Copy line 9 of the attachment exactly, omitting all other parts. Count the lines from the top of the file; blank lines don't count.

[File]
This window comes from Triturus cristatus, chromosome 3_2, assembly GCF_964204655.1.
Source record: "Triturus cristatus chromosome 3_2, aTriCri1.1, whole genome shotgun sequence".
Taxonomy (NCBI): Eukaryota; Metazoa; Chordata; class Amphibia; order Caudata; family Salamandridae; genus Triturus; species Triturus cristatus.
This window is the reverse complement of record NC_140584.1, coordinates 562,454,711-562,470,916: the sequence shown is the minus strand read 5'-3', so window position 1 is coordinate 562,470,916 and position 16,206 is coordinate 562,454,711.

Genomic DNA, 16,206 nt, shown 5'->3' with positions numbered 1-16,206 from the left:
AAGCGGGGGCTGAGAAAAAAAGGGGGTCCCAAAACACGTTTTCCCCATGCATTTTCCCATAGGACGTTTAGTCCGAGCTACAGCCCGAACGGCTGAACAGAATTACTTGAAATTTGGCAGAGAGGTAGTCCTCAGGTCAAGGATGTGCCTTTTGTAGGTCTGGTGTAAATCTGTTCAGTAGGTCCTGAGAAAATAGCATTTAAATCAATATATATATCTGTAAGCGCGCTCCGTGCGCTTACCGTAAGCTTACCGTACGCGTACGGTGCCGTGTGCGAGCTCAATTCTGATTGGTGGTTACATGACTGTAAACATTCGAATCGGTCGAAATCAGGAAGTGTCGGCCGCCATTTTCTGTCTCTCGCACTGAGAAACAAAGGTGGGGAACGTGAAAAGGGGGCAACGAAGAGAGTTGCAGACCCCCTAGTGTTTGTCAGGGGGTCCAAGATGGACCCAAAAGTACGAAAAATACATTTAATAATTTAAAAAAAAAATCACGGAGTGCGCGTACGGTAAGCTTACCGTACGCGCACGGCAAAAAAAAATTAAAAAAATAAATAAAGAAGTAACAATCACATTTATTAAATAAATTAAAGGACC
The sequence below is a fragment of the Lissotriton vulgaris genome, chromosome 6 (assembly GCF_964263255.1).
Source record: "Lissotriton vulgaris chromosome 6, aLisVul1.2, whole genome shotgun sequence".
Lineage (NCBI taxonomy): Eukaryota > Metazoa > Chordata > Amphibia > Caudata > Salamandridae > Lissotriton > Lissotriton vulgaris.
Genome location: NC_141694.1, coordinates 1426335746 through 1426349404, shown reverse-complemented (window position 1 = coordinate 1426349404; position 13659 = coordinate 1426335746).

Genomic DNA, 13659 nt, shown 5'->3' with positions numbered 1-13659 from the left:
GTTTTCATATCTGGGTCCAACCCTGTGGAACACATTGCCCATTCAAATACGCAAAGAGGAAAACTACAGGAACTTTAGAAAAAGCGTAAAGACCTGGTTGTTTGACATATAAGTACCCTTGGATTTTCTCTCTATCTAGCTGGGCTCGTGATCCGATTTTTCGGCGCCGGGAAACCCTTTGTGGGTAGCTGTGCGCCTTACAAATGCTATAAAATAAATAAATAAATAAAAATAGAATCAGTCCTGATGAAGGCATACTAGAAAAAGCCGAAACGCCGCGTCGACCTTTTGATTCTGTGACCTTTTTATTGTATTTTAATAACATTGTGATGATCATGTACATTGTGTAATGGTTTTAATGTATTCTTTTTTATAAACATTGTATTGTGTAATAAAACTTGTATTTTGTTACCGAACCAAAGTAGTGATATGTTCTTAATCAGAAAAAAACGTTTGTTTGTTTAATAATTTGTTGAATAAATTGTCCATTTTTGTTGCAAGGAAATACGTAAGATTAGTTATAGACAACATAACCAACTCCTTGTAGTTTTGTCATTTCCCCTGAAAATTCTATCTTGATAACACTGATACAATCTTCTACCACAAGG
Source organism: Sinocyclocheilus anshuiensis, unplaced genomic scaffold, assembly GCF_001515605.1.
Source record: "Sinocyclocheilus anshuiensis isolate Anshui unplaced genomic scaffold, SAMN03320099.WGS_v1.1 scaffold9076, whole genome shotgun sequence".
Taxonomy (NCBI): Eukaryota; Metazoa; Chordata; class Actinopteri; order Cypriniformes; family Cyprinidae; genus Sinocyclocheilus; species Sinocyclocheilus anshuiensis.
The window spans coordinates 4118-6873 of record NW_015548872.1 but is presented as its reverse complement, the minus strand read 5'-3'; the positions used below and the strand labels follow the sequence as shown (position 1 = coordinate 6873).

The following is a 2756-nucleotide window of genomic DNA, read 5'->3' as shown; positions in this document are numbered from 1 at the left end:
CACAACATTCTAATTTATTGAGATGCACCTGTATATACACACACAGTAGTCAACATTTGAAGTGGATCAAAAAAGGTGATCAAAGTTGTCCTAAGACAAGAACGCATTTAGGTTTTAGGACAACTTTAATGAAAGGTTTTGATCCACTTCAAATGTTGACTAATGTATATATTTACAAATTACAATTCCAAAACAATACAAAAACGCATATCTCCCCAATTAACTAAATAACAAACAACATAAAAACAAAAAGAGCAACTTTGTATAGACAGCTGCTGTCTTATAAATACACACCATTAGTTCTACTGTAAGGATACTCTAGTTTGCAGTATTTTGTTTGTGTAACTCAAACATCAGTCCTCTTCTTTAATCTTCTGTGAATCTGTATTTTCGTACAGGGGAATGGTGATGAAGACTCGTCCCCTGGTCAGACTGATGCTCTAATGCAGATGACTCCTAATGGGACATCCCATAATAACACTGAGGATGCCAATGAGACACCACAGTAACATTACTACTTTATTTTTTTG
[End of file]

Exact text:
Lineage (NCBI taxonomy): Eukaryota > Metazoa > Chordata > Amphibia > Caudata > Salamandridae > Lissotriton > Lissotriton vulgaris.